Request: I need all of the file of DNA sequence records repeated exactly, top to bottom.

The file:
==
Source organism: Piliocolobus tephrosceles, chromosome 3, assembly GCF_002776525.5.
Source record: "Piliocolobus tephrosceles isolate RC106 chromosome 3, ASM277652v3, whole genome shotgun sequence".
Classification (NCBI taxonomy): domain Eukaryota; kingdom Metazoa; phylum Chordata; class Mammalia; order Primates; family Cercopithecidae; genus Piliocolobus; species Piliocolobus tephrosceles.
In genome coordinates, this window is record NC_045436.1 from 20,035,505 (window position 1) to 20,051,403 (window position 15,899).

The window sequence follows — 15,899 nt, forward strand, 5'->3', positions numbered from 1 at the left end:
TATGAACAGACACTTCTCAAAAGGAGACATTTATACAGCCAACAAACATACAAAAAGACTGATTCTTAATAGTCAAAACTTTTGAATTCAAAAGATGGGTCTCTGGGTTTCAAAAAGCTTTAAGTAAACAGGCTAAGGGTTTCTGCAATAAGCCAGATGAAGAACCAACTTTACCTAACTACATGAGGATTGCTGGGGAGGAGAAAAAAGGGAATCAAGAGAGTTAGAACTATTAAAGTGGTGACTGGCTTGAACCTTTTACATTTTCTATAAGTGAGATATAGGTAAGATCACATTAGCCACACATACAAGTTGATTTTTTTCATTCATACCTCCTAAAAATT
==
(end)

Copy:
Source organism: Piliocolobus tephrosceles, chromosome 3, assembly GCF_002776525.5.
Source record: "Piliocolobus tephrosceles isolate RC106 chromosome 3, ASM277652v3, whole genome shotgun sequence".
Classification (NCBI taxonomy): domain Eukaryota; kingdom Metazoa; phylum Chordata; class Mammalia; order Primates; family Cercopithecidae; genus Piliocolobus; species Piliocolobus tephrosceles.
In genome coordinates, this window is record NC_045436.1 from 20,035,505 (window position 1) to 20,051,403 (window position 15,899).

The window sequence follows — 15,899 nt, forward strand, 5'->3', positions numbered from 1 at the left end:
TATGAACAGACACTTCTCAAAAGGAGACATTTATACAGCCAACAAACATACAAAAAGACTGATTCTTAATAGTCAAAACTTTTGAATTCAAAAGATGGGTCTCTGGGTTTCAAAAAGCTTTAAGTAAACAGGCTAAGGGTTTCTGCAATAAGCCAGATGAAGAACCAACTTTACCTAACTACATGAGGATTGCTGGGGAGGAGAAAAAAGGGAATCAAGAGAGTTAGAACTATTAAAGTGGTGACTGGCTTGAACCTTTTACATTTTCTATAAGTGAGATATAGGTAAGATCACATTAGCCACACATACAAGTTGATTTTTTTCATTCATACCTCCTAAAAATT